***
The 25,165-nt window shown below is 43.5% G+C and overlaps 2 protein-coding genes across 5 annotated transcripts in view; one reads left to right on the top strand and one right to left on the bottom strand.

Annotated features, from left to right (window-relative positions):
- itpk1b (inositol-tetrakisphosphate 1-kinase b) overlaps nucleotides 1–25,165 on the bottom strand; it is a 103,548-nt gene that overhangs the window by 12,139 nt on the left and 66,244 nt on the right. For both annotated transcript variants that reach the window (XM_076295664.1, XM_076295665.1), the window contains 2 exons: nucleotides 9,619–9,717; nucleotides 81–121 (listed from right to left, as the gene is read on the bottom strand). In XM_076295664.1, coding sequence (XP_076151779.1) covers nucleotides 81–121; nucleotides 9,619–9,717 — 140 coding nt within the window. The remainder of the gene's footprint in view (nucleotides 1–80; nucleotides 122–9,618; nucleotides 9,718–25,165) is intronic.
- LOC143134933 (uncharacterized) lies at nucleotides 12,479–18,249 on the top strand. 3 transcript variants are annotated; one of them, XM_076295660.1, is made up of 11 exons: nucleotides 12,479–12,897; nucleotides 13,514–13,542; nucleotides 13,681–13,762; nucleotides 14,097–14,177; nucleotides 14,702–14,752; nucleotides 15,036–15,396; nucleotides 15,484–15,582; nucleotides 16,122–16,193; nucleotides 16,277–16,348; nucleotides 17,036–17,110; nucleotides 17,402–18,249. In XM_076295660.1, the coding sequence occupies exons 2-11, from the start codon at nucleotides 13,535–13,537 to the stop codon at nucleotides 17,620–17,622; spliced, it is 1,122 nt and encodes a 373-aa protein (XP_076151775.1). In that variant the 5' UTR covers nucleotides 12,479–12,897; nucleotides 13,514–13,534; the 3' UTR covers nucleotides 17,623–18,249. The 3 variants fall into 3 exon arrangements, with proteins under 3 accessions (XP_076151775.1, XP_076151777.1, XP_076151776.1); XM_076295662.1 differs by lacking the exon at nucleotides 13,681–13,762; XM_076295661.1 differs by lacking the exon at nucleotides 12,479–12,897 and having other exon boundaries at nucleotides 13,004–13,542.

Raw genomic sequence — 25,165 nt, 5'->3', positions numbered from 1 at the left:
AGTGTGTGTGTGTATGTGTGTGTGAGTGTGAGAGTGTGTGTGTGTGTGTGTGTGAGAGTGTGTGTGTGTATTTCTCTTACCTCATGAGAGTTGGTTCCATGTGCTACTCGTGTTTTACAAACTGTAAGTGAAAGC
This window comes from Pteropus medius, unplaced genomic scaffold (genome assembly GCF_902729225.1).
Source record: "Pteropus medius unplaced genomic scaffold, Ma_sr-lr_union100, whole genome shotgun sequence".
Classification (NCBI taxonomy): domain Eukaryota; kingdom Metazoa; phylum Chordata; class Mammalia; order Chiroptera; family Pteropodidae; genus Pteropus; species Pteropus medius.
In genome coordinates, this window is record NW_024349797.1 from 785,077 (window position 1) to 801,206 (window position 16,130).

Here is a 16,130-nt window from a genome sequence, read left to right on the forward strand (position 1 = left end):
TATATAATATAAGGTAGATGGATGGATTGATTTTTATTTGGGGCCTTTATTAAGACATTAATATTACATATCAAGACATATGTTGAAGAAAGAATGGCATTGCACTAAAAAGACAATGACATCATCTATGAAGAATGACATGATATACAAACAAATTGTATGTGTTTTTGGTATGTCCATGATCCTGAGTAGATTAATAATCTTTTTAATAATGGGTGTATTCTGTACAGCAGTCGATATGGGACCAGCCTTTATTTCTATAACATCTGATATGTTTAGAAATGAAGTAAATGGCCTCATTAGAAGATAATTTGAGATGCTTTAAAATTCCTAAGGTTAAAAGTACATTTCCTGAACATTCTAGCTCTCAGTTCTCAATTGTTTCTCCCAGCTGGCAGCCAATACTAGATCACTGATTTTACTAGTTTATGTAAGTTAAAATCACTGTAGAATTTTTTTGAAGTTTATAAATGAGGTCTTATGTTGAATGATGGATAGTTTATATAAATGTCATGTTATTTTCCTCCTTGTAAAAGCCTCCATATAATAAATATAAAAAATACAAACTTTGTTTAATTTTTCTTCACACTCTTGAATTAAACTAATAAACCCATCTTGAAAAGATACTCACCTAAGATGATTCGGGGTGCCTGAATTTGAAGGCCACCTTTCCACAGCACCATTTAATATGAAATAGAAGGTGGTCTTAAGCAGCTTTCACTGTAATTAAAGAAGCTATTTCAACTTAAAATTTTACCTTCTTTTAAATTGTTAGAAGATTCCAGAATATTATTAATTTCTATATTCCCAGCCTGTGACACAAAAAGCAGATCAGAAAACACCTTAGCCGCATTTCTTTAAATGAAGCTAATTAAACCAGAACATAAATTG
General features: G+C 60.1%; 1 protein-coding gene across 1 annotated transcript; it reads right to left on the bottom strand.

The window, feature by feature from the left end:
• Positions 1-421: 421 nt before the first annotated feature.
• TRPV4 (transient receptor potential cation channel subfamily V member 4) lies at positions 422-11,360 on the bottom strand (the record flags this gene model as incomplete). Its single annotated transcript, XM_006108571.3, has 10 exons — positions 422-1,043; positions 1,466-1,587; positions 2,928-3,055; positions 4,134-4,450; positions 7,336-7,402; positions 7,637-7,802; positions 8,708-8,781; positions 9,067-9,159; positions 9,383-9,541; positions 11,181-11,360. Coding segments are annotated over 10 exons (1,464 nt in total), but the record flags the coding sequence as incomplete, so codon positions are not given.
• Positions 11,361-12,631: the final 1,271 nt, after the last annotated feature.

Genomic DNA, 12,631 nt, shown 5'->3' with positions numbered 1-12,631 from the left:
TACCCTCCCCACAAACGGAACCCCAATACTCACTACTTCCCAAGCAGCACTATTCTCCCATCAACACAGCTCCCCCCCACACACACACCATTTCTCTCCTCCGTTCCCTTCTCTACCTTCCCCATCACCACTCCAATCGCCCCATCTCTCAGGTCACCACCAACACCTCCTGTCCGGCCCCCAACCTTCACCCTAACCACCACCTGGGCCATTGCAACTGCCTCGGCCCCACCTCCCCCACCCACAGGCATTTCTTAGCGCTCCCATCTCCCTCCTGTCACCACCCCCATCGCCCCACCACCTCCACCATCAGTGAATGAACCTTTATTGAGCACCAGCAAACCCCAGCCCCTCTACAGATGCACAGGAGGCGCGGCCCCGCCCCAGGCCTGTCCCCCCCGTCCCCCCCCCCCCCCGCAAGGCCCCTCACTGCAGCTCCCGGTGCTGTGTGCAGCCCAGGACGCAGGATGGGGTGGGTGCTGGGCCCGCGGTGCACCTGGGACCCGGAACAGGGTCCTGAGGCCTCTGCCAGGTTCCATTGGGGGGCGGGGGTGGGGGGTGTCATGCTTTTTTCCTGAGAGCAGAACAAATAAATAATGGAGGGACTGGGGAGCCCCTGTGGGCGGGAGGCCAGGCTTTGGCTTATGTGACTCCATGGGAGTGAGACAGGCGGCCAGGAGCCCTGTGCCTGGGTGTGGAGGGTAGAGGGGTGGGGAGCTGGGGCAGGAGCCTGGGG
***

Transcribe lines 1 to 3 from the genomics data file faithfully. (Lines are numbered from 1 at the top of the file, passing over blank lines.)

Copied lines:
The 25,165-nt window shown below is 43.5% G+C and overlaps 2 protein-coding genes across 5 annotated transcripts in view; one reads left to right on the top strand and one right to left on the bottom strand.

Annotated features, from left to right (window-relative positions):
- itpk1b (inositol-tetrakisphosphate 1-kinase b) overlaps nucleotides 1–25,165 on the bottom strand; it is a 103,548-nt gene that overhangs the window by 12,139 nt on the left and 66,244 nt on the right. For both annotated transcript variants that reach the window (XM_076295664.1, XM_076295665.1), the window contains 2 exons: nucleotides 9,619–9,717; nucleotides 81–121 (listed from right to left, as the gene is read on the bottom strand). In XM_076295664.1, coding sequence (XP_076151779.1) covers nucleotides 81–121; nucleotides 9,619–9,717 — 140 coding nt within the window. The remainder of the gene's footprint in view (nucleotides 1–80; nucleotides 122–9,618; nucleotides 9,718–25,165) is intronic.